Skip to content
The article is more than 13 years old

Food Safety Watchdog Stewing over Meat Product Labels

The Finnish Food Safety Authority Evira and the food industry have locked horns over the labelling of fresh meat products. The stew has been brewing over so-called natural raw meat products, which look like 100 percent meat, but which may include countless other ingredients.

Asiakasnostaa lihapakettia kaupan hyllystä.
Image: YLE

Back in May, when Finns were beginning to heat up their grills in expectation of the summer grill season, Evira dispatched a strongly-worded letter to the meat giants Atria, HK and Saarioinen, expressing its disapproval of the method of marketing so-called “natural” meat products, in which the percentage of meat may be around 80 percent, but not 100 percent.

“Evira has been contacted about this, and there have been writings in which consumers have complained about purchasing meat in the belief that it was natural, only to find out that there were other ingredients that don’t form part of any natural product,” explained Evira’s Chief Inspector Tytti Itkonen.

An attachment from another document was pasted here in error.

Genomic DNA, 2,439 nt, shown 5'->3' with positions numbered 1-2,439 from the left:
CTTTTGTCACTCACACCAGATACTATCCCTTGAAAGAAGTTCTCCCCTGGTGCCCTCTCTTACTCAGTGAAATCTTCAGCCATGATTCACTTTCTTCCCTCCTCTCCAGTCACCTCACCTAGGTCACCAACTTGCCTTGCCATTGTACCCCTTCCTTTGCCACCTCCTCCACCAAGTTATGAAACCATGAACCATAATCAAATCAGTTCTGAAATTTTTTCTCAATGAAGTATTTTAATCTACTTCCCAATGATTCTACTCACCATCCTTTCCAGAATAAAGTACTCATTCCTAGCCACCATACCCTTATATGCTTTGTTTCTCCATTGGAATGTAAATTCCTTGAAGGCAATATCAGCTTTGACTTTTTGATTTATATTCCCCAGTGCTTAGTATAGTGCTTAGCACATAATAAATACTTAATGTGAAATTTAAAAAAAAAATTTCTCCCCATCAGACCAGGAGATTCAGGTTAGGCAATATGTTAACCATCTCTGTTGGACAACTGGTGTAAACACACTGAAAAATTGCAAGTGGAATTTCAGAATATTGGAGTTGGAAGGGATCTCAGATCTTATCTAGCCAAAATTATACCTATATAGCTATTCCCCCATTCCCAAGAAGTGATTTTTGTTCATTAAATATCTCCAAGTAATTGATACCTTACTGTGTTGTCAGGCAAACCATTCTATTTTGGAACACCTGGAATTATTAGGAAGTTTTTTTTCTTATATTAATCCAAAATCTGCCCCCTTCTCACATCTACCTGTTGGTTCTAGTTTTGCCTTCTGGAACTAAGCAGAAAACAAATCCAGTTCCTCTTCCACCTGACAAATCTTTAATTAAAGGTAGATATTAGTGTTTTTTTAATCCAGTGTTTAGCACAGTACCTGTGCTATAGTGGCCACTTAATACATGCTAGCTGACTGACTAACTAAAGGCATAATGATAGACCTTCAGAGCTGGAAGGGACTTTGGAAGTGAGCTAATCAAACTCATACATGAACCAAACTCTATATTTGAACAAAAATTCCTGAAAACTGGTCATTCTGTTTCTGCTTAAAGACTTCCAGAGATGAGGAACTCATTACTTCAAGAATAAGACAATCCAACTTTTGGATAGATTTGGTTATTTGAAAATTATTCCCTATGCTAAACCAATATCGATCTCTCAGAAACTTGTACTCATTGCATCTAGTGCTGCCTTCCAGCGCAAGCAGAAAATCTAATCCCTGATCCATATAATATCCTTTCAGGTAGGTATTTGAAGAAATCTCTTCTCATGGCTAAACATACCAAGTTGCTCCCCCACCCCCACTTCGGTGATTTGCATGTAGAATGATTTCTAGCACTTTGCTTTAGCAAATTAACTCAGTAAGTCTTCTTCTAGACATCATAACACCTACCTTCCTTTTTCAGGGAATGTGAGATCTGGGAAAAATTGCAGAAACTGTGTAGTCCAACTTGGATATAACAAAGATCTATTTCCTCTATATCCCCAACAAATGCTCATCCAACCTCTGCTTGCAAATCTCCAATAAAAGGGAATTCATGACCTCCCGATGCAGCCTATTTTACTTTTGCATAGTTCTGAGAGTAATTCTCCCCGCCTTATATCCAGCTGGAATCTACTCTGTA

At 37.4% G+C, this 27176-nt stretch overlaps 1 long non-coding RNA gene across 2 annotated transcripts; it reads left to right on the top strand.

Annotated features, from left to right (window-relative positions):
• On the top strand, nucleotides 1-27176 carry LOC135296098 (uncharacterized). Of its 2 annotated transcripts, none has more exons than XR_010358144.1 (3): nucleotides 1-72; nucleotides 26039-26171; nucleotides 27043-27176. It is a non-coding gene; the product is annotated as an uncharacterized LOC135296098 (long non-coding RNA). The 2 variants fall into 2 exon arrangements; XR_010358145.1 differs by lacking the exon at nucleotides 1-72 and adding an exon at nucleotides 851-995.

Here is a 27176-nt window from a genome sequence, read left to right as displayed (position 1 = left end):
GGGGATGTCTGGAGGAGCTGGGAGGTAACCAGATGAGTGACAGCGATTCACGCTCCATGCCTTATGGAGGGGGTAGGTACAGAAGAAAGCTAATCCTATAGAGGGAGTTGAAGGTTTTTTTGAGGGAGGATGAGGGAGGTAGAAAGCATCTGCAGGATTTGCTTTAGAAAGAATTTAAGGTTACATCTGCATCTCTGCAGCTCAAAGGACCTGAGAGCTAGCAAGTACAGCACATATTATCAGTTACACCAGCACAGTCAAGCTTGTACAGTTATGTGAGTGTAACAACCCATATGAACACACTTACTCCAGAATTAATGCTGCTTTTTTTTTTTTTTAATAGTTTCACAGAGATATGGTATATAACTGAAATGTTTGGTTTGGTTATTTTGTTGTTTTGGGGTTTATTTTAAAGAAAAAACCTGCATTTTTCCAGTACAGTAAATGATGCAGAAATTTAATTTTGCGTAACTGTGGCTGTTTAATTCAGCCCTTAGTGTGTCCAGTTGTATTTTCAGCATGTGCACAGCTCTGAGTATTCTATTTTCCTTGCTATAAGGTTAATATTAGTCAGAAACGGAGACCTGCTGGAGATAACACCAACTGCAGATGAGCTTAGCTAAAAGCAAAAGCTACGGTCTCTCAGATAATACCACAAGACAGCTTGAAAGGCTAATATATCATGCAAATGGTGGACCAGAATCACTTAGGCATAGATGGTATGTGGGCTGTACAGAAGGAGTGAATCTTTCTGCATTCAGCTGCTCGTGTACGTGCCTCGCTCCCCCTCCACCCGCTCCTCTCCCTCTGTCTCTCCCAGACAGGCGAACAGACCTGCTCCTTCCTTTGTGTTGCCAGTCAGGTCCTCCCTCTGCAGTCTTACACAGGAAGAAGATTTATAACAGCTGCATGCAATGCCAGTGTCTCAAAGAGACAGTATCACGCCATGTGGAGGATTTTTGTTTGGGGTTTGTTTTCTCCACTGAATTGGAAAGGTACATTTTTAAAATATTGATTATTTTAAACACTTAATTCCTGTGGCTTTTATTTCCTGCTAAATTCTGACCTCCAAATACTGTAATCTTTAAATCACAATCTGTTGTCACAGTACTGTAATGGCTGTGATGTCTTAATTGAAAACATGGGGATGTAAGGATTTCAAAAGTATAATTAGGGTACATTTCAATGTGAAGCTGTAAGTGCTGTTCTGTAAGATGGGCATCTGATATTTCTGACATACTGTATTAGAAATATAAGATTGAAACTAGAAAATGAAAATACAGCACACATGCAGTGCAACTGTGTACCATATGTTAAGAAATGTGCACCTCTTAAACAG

Seppo Heiskanen, head of the Research and Legal Unit of the Finnish Food and Drink Industries Association, which represents the interests of the large meat processing companies, says the industry is not concerned about charges of misleading consumers.

“I don’t believe that very many consumers are paying attention to this. At least our understanding is that there are very few, and the information is that there has been very little consumer feedback or questions about this. In any case, the package labels clearly list what the product contains,” Heiskanen declared.

Evira Wants More Visible Labels

It’s not easy to see the difference between 100 percent chicken and chicken that is only 80 percent meat. However, the difference is clear on the labels.

But Evira says that’s not enough. The food safety watchdog wants explicit labels on products that are not 100 percent meat. It’s an idea that sticks in the throats of the food preparation industry.

So what’s the difference that makes up the twenty-odd percent of product that’s not really meat? Very often it’s a saline mixture injected into the meat tissue, says Seppo Heiskanen.

When asked if the meat is injected to make it look more appetising, he responds, “It’s not necessarily done to make the cuts look plumper. It’s more a question of improving the texture, its shelf life and so on.”

Heiskanen rejected the notion of meat producers intentionally injected meat products with saline solution to make them better looking.

“That’s not the main objective,” he added.

Sources: YLE

Latest: paketissa on 10 artikkelia